It was the summer of 1999. My husband and I were working together in his software company. Most of the people who worked for him were stay-at-home moms, working part-time from their homes so they could be with their children. Frequently, one of the moms would comment that when her children were old enough she wanted to go back to college.
So one afternoon, when I heard the frustration in Cathy's voice as she spoke about wishing she could go back to school, I asked, "Why wait? Your kids might not be going to school for three or four years, but you could start reading about whatever subject you're interested in right now."
Cathy was not amused. "Look Suzanne, I cook, clean, do school activities, take care of my children, and work part time for you. I don't even have time to shave my legs and you expect me to sit down and read a book!"
Good point. I guess I'd forgotten how little free time my husband and I had when our kids were young. Between managing our businesses, trying to get kids off to school in the morning, and transporting them to music lessons and sports afterwards, it was a real juggling act. So that evening, when I was preparing our daily company email, on a whim I started typing in the first few pages of Tuesdays with Morrie, a book I'd just finished reading. The next evening I typed in a little more, continuing to send short installments with each company email.
Four days later, No-Time-to-Shave-My-Legs Woman called. "I'm embarrassed to admit it, Suzanne, but I've been sneaking over to my computer late at night to see if company email showed up yet, because I'm hooked on the book."
So if sending part of a book to a busy stay-at-home mom could inspire her to add reading to her "to-do" list, what would happen if I sent daily book club emails to millions of people? And that's how my online book clubs at DearReader.com were born. (By the way, before I continue, I need to tell you that taking copyrighted material out of a book is illegal, which my loving husband pointed out to me at the time. I assured him it was for a small group of women and that's how creative ideas are born. But that still doesn't make it legal. Not to worry, I now have permission for all of the books I use at my online book clubs.)
I knew how to build a website and I could envision what the book clubs would look like, but how was I going to get permission to use material from published books? Silly, naïve me, I thought that if I called a publisher they would call me back. When they didn't, I tried sending a fax, and then an overnight letter. Finally it was my persistent dialing that reached a Random House executive. She decided to take a chance on my online book club idea. But a week later, when we were supposed to finalize things, my contact was gone — literally. The recording on her phone said she didn't work at Random House any longer, "Press 1 if you need further assistance."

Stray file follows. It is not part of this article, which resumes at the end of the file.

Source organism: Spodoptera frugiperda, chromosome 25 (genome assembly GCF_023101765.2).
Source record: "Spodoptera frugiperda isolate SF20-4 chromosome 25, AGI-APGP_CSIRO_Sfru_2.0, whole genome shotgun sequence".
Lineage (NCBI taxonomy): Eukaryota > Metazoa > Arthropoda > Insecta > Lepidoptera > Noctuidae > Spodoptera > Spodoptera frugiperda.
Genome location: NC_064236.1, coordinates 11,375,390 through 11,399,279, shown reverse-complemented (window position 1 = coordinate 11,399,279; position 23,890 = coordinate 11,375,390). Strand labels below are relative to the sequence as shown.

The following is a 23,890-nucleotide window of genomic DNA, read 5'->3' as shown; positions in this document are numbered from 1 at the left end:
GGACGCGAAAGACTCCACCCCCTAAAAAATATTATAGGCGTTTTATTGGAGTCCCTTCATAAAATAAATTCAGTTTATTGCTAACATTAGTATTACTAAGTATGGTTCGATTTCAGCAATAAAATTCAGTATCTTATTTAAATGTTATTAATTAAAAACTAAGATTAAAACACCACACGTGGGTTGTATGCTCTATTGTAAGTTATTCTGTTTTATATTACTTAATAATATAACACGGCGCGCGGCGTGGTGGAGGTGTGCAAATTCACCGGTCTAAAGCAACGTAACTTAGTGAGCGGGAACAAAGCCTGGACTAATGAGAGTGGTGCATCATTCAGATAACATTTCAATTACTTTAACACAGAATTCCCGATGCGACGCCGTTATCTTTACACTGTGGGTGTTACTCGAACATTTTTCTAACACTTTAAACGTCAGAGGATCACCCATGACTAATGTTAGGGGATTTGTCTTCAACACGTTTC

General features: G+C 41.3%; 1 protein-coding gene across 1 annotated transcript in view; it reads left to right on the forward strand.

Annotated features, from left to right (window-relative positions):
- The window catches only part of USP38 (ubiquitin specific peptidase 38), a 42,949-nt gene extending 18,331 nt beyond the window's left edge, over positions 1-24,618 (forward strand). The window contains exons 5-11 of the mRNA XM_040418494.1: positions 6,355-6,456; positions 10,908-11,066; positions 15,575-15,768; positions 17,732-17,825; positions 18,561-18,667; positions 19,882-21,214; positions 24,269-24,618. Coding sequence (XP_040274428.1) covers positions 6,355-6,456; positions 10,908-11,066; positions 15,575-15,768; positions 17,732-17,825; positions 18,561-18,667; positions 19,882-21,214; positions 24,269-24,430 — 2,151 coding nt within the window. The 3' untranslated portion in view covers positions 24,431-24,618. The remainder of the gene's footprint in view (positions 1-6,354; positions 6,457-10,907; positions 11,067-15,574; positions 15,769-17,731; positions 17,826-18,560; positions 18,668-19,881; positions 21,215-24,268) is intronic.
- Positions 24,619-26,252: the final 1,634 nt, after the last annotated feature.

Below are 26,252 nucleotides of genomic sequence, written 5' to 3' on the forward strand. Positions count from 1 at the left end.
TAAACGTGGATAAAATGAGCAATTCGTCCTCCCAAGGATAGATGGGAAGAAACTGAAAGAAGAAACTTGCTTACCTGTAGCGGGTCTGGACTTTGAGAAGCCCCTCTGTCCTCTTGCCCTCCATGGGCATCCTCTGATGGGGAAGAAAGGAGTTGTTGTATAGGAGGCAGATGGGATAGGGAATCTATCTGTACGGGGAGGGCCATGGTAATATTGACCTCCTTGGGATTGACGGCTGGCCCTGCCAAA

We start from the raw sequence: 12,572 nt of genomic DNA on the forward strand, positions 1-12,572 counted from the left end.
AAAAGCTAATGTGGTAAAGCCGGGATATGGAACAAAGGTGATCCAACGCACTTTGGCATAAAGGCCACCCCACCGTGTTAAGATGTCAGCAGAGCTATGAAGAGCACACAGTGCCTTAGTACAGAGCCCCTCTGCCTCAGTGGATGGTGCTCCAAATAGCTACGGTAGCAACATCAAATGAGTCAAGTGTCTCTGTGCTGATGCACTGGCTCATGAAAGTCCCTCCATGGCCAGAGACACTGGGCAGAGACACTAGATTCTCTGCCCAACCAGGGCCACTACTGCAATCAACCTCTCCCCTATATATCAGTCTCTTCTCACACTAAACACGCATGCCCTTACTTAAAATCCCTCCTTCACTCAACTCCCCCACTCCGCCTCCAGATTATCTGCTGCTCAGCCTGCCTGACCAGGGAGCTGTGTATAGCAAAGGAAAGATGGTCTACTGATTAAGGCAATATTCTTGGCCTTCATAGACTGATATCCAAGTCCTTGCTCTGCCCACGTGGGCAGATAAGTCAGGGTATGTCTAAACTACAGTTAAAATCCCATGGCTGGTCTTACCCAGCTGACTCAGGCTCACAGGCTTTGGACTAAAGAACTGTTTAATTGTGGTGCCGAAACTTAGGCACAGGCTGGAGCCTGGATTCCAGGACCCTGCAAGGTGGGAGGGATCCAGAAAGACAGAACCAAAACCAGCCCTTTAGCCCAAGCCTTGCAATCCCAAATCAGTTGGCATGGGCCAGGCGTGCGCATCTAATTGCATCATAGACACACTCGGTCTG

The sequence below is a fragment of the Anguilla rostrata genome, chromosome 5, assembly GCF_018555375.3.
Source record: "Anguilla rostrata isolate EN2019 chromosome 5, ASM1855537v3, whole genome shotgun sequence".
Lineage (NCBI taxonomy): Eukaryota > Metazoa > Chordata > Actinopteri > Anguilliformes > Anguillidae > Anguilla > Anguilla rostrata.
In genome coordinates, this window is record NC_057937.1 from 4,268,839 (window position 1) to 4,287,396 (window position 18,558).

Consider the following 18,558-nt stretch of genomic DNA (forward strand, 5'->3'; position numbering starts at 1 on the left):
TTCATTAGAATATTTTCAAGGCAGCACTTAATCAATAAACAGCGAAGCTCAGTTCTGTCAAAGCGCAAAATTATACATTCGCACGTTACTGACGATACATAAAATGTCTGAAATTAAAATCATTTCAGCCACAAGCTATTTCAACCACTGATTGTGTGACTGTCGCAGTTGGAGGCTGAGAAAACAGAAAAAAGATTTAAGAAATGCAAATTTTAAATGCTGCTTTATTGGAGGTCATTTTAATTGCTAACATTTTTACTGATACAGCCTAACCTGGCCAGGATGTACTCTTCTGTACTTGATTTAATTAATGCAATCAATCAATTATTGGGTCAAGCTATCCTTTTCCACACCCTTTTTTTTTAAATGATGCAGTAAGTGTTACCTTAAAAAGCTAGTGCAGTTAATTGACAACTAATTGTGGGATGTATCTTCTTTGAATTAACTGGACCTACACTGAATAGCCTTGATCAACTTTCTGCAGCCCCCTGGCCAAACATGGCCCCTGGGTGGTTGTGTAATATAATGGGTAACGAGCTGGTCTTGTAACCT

So I had no choice but to begin again. Eventually I connected with someone else at Random House and I started getting permissions. I figured I could name-drop and easily get other publishers on board, too. When that didn't work, I baked chocolate chip cookies and sent them overnight with a one-page letter. I realize a business letter and chocolate chip cookies might seem like strange bedfellows. But I loved to bake, and I needed to stand out, and who doesn't love a homemade chocolate chip cookie — like the kind Grandma used to make?
What a difference when I'd call a publisher the day after my package arrived, "Oh, you're the cookie woman! I'm sorry we didn't get back to you yet."
Today, 11 years later, over 375,000 people read at my Dear Reader online book clubs every day. I'm still baking cookies for publishers — because it's fun — and I bake for readers, too. Every month there's a Chocolate Chip Cookie Giveaway at the book clubs. Stop by, and if your name is drawn I'll bake and overnight two dozen homemade cookies to your front door.
Sound a little crazy? Yes, but a little crazy means we have a lot of fun. When you sign up at one of my free online book clubs, in addition to test-driving great books (every Monday through Friday you receive an email with a 5-minute read), you can read my daily column. And I give away other "crazy" items: bubble machines, heating pads for kitties that live in cold climates, vintage aprons, garage sale goodies, measuring cups, journals — I've even shopped for socks for book club readers.
I invite you to join the fun at www.DearReader.com and if you like my style, you'll love my new book, Muffins and Mayhem: Recipes for a Happy (If Disorderly) Life. Read a sample at www.MuffinsandMayhem.com, get a signed book plate, and discover my "goodies" for book clubs that meet in person.
Thanks for reading with me. It's so good to read with friends.